55 To fill a gut
Take a hindmost gut (hindern darm i.e. a rectum) and fill it thus: Chop a lung and bacon and spices and fill it. Also take a brain, eggs, and bread, and season it and fill it. You may also mix in a little honey if you wish.
56 klob wurst
Take the liver of a goat (aines bockes leber) and chop it small while it is raw, together with eggs and white bread. Season it and colour it and wrap it in a caul, and fry it (röschs oder brauts). You may also chop bacon and parsley into it.
These are not unusual recipes – in fact, #55 has many parallels, one of which I have tried out myself. What is interesting is that they occur in the same recipe collection – and in the part by the same hand – in a wording so close that, if I had found them in different manuscripts, I would have concluded they were part of a transmission chain. That raises questions about the way these collections were produced initially; Clearly, this is not a systematic one-time project. Given that, I may have been too asty in my conclusion that Meister Hans, the putative author of a large recipe collection, is a fiction.
Another interesting observation is that while the recipes match very closely, the titles do not. There are several instances in the German corpus where a named dish familiar from other sources shows up wirth a wildly different recipe somewhere. I suppose this may mean the German tradition did not put as much emphasis on names. Many are descriptive and repetitive, and those that exist can sometimes be filled with very different meanings over time. Recipe #56 may be such a case: We do not know a lot about the klobwurst referenced in various medieval and early modern sources, but it gets its name from the klobdarm, the rectum, and presumably was cased in one. That is the case for recipe #55, but conspicuously not #56, which, like many liver sausages, is cased in a caul.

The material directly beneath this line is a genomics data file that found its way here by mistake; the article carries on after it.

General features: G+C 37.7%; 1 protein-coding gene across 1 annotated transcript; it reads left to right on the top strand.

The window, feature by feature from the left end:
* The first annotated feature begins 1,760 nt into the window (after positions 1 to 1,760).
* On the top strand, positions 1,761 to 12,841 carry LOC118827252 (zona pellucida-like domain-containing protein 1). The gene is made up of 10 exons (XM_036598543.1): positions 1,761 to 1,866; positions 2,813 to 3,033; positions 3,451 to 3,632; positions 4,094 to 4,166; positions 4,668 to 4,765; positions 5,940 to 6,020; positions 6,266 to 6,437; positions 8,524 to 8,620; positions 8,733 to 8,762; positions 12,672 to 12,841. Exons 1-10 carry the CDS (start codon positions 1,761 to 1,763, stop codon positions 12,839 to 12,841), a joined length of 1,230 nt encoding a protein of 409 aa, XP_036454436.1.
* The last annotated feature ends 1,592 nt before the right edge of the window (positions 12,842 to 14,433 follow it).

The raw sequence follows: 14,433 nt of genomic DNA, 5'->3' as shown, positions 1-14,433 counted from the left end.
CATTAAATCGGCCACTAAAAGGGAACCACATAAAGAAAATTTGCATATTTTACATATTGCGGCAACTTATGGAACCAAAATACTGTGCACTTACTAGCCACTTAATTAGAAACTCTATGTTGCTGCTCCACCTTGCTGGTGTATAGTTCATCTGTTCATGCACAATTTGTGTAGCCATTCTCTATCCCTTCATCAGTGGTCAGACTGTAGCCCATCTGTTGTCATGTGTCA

Bound together with medicinal, veterinary, and magical texts, the culinary recipes of Munich Cgm 384 were partly published in 1865 as “Ein alemannisches Büchlein von guter Speise“. The manuscript dates to the second half of the fifteenth century. My translation follows the edition by Trude Ehlert in Münchner Kochbuchhandschriften aus dem 15. Jahrhundert, Tupperware Deutschland, Frankfurt 1999, which includes the first section of recipes not published earlier.